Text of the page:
Saturday, October 4, 2014

CHECK OUT "Polls Show Brazil Opposition Candidate Within Striking Distance of Runoff"



SÃO PAULO—Two new Brazilian presidential election polls on Thursday showed opposition candidate Aécio Neves within striking distance of advancing to a runoff with incumbent President Dilma Rousseff.
Mr. Neves, of the Brazilian Social Democracy Party, would garner 21% of the vote heading into Sunday’s first stage of balloting, according to polling agency Datafolha. That would put him in a statistical tie with Brazilian Socialist Party candidate Marina Silva, who has 24% of the vote. The Datafolha poll, released Thursday evening, has a margin of error of two percentage points.
A second poll, by polling firm Ibope, showed Ms. Silva leading Mr. Neves by a five-percentage-point margin.
Voter surveys show Mr. Neves, the scion of a powerful political family, gaining momentum in recent days. Analysts, including Datafolha’s General Director Mauro Paulino, said Mr. Neves has a real chance to overtake Ms. Silva in Sunday’s balloting, earning the right to face Ms. Rousseff in an Oct. 26 runoff. The nation’s election law requires a runoff if no candidate gets more than half the valid votes in the first round.
Ms. Rousseff still holds a solid lead over her two main challengers. Both the Datafolha and Ibope polls showed her with a 40% share of prospective votes in Sunday’s first-round balloting. The polls predicted she would prevail in the runoff as well. Datafolha shows Ms. Rousseff beating both Ms. Silva and Mr. Neves by a seven-point margin. Ibope showed the incumbent prevailing by seven points over Ms. Silva and 13 points over Mr. Neves.
Brazil’s markets reacted positively ahead of the latest sign of Mr. Neves’s newfound momentum. The benchmark Ibovespa stocks index advanced 1.3% on Thursday, to 53,518 points, the first rise in four sessions. The shares of state-controlled oil company Petroleo Brasileiro SA PETR4.BR +6.07% gained 1.2%, to close at 17.30 reais.

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Around 140 million Brazilians are headed to the polls to elect their president on Sunday. Instead of ballots, though, they’ll cast their votes electronically. WSJ's Paulo Trevisani reports. (Photo: AP)
Once considered a lock for runoff against Ms. Rousseff, Mr. Neves was abruptly upstaged by Ms. Silva, who became the head of her party’s ticket when her former running mate, Eduardo Campos, was killed in an Aug. 13 plane crash. Sherocketed to the top of the polls with her display of business-friendly policies, environmental activism and tales of ascent from a family of illiterate Amazon rubber tappers.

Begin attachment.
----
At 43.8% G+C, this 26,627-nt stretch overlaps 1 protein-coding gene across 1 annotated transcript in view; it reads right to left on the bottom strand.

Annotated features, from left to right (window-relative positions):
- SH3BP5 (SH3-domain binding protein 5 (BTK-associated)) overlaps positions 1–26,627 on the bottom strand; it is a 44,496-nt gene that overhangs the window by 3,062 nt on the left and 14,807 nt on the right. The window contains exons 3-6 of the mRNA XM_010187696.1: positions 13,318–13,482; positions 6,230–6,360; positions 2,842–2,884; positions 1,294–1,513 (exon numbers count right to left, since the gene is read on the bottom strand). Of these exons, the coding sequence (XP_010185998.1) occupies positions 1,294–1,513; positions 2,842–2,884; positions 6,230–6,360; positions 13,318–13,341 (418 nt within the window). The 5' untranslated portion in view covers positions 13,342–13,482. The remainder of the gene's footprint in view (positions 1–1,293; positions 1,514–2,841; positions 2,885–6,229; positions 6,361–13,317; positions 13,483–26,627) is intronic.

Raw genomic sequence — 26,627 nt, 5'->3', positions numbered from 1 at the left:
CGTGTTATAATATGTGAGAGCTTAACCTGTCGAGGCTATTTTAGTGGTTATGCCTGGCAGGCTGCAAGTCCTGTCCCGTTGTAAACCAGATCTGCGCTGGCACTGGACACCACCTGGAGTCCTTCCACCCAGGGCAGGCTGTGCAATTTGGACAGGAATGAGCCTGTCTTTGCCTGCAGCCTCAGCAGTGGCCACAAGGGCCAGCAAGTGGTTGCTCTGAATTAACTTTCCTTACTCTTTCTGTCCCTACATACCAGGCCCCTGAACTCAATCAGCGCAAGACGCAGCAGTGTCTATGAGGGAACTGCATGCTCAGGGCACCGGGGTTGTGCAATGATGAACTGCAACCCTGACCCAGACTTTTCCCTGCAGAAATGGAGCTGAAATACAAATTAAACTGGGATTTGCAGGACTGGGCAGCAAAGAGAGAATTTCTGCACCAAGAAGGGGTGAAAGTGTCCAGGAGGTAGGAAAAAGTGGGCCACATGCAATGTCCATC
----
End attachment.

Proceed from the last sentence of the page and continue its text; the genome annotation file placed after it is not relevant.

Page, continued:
But her popularity has withered under television attack ads by Ms. Rousseff, her own missteps and an overtaxed and inexperienced political team.
While Mr. Neves--who was born into a wealthy family of politicians--is gaining ground on Ms. Silva, he so far hasn't proven himself capable of winning the general election. Polls have showed Ms. Rousseff beating him handily in a head-to-head showdown.
But he vowed that could change dramatically in coming weeks in part because of television. Mr. Rousseff so far has held a huge advantage over her rivals, who have enjoyed only a fraction of her TV advertising time. That edge would evaporate in a runoff as the top two candidates would be given equal time.
Speaking to The Wall Street Journal Wednesday at Congonhas Airport on his way to a rally in São Paulo state, Mr. Neves said his strategy is to attack Ms. Rousseff on her handling of Brazil’s economy, which fell into recession in the first half of the year and is bedeviled by a 6.5% inflation. If elected, Mr. Neves has said he would name economist Arminio Fraga, the former head of Brazil’s central bank, as finance minister.
“The economy will have a very large weight,” said Mr. Neves, who is currently a senator and a two-time governor of Minas Gerais state. “If the country doesn’t grow, it does not generate jobs.”
Meanwhile, Mr. Neves is hammering on Ms. Silva in the hopes of slipping past her in Sunday’s balloting. He said he would spend the remaining days campaigning in urban areas, where Ms. Silva has a stronghold.
“Brazil is not for amateurs,” Mr. Neves said, alluding to Ms. Silva’s inexperience.
On Wednesday, during a campaign event in São Paulo, Ms. Silva played down the recent electoral poll results. She vowed to believe she will go to the second round.
“The second round is important as it gives the opportunity to vote twice and to debate twice,” Ms. Silva said, according to the local press.
Write to Marla Dickerson at Marla.Dickerson@wsj.com and Luciana Magalhaes atLuciana.Magalhaes@wsj.com

HONOUR TO CARLA ZAMBELLI (NASRUAS FOUNDER)

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